CORVALLIS, Ore. — Farmers who grow specialty seeds in Oregon’s Willamette Valley have plenty of weeds but few herbicides to choose from.
Using a combination of science and diplomacy, researcher Ed Peachey convinces chemical companies to make weed-killing products available for such high-value, niche crops.
“There is little financial incentive. They don’t get much money back,” said Peachey, an Oregon State University horticulture professor. “The chance of getting a return on investment for them is pretty small.”
To major herbicide manufacturers, the money generated from an herbicide sprayed on several thousand specialty crop acres is basically a rounding error compared to a major commodity like corn.
Due to the high value of specialty seeds, companies are also reluctant to include them on their herbicide labels because they want to avoid liability for potential crop damage.
Peachey’s job is to work with farmers and the state’s Department of Agriculture to test specific herbicides on seed crops to see if they’re effective and whether they cause much crop damage.
Since specialty seeds fetch relatively strong prices, farmers have a higher tolerance for damage compared to those who grow commodity crops grown on razor-thin margins — as long as weed competition is reduced.
Once he’s compiled the data, Peachey must persuade the herbicide’s manufacturer it’s not taking an excessive risk by expanding the chemical’s label registration with the U.S. Environmental Protection Agency.
Hard science and more
“Depending on the product, it can be very difficult to do that,” Peachey said, adding that obtaining such permission requires cajoling as well as hard science.
“We know it’s meaningless to you, but just out of the kindness of your heart,” he jokingly describes a typical plea.
Peachey performs a comparable function for farmers of processed vegetables, who also grow valuable crops on a relatively small number of acres.
In that case, though, he collects data that allows the USDA to determine the “tolerances” for pesticide residues on food crops that won’t harm people.
The USDA then petitions the EPA to expand the product’s label registration, based on research paid for by the Oregon Processed Vegetable Commission, which raises money from growers.
“Everybody gets on the same page: We want this product, this is what we’ve got to do,” Peachey said.
However, Peachey’s work isn’t limited to studying herbicides.
For example, he’s also conducted a long-range project on the possibility of using ground beetles to reduce weed seeds in the soil.
While ground beetles will consume such seeds, they’re unfortunately more focused on devouring such sources of protein as slug eggs and earthworms.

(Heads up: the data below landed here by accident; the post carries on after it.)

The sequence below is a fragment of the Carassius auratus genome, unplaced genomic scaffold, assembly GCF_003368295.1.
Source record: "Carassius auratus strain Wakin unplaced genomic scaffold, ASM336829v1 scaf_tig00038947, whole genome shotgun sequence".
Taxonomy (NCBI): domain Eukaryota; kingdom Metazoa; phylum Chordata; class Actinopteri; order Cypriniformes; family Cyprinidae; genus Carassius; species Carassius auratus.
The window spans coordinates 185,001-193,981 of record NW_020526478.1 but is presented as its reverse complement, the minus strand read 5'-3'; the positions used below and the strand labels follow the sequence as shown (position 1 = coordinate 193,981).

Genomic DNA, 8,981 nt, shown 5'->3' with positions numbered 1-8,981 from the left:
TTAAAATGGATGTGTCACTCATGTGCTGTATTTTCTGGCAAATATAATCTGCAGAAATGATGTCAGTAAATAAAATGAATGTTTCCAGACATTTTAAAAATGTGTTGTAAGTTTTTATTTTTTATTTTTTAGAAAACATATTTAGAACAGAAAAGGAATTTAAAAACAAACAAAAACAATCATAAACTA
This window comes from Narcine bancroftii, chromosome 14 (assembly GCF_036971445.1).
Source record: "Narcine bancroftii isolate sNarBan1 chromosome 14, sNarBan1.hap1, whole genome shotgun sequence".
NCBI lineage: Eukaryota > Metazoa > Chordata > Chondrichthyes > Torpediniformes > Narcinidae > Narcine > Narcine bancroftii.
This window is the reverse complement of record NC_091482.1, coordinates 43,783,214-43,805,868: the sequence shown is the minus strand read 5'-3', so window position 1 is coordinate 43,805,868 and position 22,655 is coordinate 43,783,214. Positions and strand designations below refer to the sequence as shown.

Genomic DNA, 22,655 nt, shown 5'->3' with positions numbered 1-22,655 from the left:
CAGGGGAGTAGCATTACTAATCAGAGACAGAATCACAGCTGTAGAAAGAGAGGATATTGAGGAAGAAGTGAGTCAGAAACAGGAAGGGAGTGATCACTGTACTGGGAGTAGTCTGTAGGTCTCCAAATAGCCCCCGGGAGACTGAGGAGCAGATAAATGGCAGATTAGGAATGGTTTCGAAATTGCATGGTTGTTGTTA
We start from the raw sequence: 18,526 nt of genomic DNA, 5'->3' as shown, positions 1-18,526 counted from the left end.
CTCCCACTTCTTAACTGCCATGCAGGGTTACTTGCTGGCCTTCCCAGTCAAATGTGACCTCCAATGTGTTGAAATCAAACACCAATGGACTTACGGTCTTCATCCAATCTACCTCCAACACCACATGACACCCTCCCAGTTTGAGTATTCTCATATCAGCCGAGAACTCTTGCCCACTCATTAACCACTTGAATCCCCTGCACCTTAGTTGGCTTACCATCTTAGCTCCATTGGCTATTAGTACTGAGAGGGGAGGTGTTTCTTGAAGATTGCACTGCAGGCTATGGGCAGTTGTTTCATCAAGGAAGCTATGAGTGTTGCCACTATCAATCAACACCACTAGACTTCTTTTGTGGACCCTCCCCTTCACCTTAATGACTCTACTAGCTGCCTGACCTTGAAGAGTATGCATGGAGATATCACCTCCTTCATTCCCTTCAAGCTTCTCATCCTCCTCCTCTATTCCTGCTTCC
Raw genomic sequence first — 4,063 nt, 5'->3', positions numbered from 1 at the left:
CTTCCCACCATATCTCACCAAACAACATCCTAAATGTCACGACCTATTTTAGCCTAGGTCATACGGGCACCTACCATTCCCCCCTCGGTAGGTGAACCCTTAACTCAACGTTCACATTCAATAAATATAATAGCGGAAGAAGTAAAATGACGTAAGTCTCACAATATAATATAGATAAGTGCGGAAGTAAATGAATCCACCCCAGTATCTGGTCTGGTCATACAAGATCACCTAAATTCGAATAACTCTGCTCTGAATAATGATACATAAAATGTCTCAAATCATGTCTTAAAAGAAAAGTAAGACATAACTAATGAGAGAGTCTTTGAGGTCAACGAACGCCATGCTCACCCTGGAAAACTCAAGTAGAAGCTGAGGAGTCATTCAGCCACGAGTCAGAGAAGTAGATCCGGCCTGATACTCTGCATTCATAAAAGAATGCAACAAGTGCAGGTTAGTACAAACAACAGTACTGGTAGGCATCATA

“There’s a lot of stuff they’d rather eat,” Peachey said.
Another research project involved planting cover crop seeds among the main crop before it gets harvested. Cover crops prevent erosion and crowd out weeds, but they can be tricky to establish during the moist autumn season, when fields can be too wet for machinery.
Peachey demonstrated that cover crops can successfully be inter-seeded even among highly competitive crops, such as corn, with a planter that has three feet of clearance.
Mechanical innovations for weed control are also taking place, such as the robotic cultivator that Peachey and several farmers recently tested on squash and other local crops.
The “Robovator” takes images of crops and weeds as it passes through the field, clinching its knives to kill unwanted plants based on their different size. The system reduces manual hoeing expenses.
“We explore everything that has potential,” Peachey said.
Flaming weeds with a torch is another non-chemical weed treatment that he’s studied, focusing on the ideal time to perform the operation without damaging the crop.
“You want to go as late as possible to get the weeds that come up,” he said. “It’s all about timing.”
Interest in ag
Though he grew up on a small farm in Pennsylvania, Peachey initially wanted to pursue a higher education in electrical engineering.
However, a project involving time-lapse photography of weed emergence rekindled his interest in agriculture.
Peachey initially worked in the nonprofit field, helping farmers in Bangladesh recover from a major famine.
He then returned to Oregon State University, his alma mater, to conduct applied research, such as the weed studies needed by seed and processed vegetable farmers.
Weeds are never a stagnant research subject, since new species are always moving in while old ones find ways to adapt to herbicides.
“You can always count on weeds, taxes and concrete cracking,” Peachey said.